By Rebecca Gillett, MS OTR/L, podcast host
On the latest episode of the Live Yes! With Arthritis Podcast, Dr. Leigh Callahan shares the many benefits of walking and strategies to help you walk with ease. Listen today.
Walking may seem like such a basic function, that most people don’t give it a second thought. It takes the biomechanics of how your body works, together with your nervous system and brain, to get you from point A to point B. A toddler taking those first steps is a momentous occasion for parents. The next thing they know, that toddler is off to the races. It’s just part of what we as humans do, without thinking about all that goes into the ability to do it.
Until the day that you can’t. When you have so much pain in your joints that getting out of bed is excruciating. So, instead, you crawl to the bathroom or you slide down the stairs because that’s easier and less painful.
For people like us who have arthritis, this may sound all too familiar. Personally, I’ve done both of those things. When every step I took hurt, I’ve crawled to the bathroom because my feet hurt too much. I’ve taught young kids to slide down the stairs for fun, but I’ve done it out of necessity because my knees hurt too much to walk down the stairs.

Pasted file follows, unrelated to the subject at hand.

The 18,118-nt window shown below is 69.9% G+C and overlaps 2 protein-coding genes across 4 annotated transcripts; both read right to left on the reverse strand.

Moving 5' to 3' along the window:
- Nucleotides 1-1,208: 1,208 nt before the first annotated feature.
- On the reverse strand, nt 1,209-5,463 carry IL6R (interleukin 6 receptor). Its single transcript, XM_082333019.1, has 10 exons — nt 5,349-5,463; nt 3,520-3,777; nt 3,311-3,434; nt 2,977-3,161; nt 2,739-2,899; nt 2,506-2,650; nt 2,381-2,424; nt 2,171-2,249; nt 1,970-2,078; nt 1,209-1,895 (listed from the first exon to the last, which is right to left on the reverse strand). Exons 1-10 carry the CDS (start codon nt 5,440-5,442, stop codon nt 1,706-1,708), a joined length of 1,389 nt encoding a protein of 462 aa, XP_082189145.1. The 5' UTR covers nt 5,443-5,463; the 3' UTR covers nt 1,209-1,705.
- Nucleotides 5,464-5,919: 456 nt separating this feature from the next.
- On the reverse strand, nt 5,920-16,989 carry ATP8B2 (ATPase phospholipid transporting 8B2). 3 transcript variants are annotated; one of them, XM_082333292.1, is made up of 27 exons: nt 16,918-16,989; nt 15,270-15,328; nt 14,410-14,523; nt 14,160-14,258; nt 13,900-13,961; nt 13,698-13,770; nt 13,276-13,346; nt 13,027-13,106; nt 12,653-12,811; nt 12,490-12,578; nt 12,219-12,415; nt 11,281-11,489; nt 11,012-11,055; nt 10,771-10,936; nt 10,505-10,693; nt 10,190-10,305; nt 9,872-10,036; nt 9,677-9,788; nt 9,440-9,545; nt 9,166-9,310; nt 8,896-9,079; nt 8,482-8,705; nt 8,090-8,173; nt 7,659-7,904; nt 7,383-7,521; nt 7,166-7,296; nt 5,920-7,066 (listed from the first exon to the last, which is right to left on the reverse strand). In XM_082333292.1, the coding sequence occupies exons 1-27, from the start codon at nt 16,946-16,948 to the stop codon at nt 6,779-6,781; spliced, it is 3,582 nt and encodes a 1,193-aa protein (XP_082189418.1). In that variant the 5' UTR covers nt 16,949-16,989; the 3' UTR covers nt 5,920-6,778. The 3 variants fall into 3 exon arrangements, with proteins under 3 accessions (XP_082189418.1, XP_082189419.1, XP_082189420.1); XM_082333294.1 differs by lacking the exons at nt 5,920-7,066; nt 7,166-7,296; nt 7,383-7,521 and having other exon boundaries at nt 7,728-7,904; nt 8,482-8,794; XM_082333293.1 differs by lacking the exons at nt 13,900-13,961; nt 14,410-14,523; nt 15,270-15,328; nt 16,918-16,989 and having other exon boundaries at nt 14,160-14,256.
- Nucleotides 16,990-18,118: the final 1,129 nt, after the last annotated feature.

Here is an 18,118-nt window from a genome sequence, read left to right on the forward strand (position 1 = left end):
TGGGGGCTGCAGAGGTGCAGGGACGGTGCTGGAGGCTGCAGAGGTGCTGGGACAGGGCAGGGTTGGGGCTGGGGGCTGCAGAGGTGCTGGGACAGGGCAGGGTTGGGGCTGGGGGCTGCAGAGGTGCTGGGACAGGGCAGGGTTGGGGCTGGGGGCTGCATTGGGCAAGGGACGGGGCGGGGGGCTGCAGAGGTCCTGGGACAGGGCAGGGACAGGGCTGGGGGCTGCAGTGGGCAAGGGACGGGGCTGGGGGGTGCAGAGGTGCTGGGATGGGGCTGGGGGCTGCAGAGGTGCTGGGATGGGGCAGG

When you’re in that much pain, the idea of going for a walk to get your joints moving can be daunting. When I can’t even walk to the bathroom, how am I supposed to go on a walk for exercise?
Well, luckily, we can take baby steps and still make progress. We can stretch and do some exercises while seated in a chair and work a little each day toward increasing the number of steps we take. Every little bit counts.
Struggling with the idea of making walking a part of your physical activity routine? In this episode of the Live Yes! With Arthritis podcast, Dr. Leigh F. Callahan, PhD, a scientist and professor at the University of North Carolina at Chapel Hill, will help you learn how to take that first step.
Dr. Callahan specializes in arthritis and outcomes research, physical activity interventions and health disparities. She helped develop the Arthritis Foundation’s Walk With Ease program and talks to Julie and me about the many physical and mental benefits of walking, as well as sharing tips and what you need to know to get started.
As an occupational therapist, I know the benefits of walking. I’m certified as a Walk With Ease instructor, and I have seen for myself how this program can make a difference in people’s lives. Listen to the latest Live Yes! With Arthritis podcast to hear about one especially meaningful success story — and learn how to make walking part of your arthritis management routine.